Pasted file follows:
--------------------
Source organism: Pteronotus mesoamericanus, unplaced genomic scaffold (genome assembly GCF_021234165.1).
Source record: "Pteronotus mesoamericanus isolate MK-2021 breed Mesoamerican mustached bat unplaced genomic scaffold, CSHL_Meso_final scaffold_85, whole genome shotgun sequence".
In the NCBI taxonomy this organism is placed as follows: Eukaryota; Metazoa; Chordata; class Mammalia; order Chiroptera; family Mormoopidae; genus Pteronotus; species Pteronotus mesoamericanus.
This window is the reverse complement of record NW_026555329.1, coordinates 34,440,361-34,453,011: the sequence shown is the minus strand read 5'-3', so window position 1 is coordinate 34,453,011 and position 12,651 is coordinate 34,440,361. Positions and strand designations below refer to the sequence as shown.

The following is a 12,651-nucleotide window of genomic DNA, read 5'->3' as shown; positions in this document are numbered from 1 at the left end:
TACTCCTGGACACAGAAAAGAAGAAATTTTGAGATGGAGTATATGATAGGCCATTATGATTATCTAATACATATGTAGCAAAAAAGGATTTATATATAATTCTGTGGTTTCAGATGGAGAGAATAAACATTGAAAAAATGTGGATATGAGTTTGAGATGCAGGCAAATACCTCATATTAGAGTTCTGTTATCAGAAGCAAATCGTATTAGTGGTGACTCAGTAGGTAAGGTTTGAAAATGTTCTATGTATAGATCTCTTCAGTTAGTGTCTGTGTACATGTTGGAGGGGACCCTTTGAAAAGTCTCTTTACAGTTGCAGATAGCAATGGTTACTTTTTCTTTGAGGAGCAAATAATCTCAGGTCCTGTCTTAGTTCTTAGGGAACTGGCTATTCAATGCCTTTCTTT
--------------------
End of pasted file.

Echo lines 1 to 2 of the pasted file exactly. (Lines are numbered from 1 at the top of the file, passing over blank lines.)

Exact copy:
Source organism: Pteronotus mesoamericanus, unplaced genomic scaffold (genome assembly GCF_021234165.1).
Source record: "Pteronotus mesoamericanus isolate MK-2021 breed Mesoamerican mustached bat unplaced genomic scaffold, CSHL_Meso_final scaffold_85, whole genome shotgun sequence".